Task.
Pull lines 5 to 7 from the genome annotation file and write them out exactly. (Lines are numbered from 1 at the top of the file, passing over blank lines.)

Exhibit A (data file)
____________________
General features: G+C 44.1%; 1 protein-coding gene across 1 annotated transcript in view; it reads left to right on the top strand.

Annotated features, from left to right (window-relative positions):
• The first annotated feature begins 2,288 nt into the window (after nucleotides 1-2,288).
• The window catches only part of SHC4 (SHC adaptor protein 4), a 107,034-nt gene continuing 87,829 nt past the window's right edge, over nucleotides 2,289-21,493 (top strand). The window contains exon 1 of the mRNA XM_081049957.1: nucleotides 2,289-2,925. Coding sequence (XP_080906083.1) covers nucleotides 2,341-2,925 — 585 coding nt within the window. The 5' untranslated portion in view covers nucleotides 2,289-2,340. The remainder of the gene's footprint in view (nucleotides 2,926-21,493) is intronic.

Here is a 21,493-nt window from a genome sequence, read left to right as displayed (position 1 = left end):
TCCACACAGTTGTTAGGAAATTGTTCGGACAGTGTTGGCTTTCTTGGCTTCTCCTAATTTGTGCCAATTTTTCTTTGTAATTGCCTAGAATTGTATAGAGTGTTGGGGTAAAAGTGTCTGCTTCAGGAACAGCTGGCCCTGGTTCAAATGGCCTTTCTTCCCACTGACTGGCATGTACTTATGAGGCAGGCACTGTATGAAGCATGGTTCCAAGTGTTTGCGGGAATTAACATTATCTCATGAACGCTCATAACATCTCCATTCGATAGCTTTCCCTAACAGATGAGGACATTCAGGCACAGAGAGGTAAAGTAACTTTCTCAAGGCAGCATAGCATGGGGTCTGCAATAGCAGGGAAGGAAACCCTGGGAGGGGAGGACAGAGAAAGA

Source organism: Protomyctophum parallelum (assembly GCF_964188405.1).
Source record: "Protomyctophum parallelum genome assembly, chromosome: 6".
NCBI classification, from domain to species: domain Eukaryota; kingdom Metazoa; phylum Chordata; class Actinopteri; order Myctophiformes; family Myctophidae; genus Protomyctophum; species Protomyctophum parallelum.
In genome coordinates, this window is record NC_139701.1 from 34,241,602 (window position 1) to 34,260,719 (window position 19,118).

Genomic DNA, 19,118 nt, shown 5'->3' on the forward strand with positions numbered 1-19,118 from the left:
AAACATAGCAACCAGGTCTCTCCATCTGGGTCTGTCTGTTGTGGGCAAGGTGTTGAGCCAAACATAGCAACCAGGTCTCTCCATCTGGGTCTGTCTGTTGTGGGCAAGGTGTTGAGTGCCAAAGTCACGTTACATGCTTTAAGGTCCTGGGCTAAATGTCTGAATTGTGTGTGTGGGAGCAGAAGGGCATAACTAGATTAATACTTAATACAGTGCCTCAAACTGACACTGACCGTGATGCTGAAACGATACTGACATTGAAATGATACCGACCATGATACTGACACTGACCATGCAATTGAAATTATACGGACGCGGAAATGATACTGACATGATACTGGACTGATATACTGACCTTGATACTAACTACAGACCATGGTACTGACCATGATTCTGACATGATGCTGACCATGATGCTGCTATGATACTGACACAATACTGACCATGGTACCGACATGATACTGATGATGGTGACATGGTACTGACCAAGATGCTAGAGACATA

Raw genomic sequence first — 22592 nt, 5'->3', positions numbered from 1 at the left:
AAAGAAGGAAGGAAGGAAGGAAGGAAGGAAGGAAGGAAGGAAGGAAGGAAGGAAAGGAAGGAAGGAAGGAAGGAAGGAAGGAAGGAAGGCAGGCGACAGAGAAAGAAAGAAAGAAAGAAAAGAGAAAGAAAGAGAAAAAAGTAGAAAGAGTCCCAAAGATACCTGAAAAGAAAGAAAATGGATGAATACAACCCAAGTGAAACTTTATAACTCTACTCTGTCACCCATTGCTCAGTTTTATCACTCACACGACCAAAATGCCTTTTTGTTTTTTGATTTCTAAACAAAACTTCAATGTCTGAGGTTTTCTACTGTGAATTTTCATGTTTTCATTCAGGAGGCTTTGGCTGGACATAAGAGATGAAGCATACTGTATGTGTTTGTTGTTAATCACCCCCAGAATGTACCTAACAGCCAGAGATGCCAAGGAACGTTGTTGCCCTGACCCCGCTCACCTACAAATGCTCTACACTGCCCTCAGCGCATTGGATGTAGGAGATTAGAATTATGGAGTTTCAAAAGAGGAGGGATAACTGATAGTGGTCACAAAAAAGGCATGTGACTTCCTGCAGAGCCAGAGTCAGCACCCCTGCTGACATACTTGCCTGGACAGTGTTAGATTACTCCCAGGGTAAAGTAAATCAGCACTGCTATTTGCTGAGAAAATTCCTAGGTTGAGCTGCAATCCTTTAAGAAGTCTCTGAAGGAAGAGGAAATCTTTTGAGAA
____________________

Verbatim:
Here is a 21,493-nt window from a genome sequence, read left to right as displayed (position 1 = left end):
TCCACACAGTTGTTAGGAAATTGTTCGGACAGTGTTGGCTTTCTTGGCTTCTCCTAATTTGTGCCAATTTTTCTTTGTAATTGCCTAGAATTGTATAGAGTGTTGGGGTAAAAGTGTCTGCTTCAGGAACAGCTGGCCCTGGTTCAAATGGCCTTTCTTCCCACTGACTGGCATGTACTTATGAGGCAGGCACTGTATGAAGCATGGTTCCAAGTGTTTGCGGGAATTAACATTATCTCATGAACGCTCATAACATCTCCATTCGATAGCTTTCCCTAACAGATGAGGACATTCAGGCACAGAGAGGTAAAGTAACTTTCTCAAGGCAGCATAGCATGGGGTCTGCAATAGCAGGGAAGGAAACCCTGGGAGGGGAGGACAGAGAAAGA

Source organism: Protomyctophum parallelum (assembly GCF_964188405.1).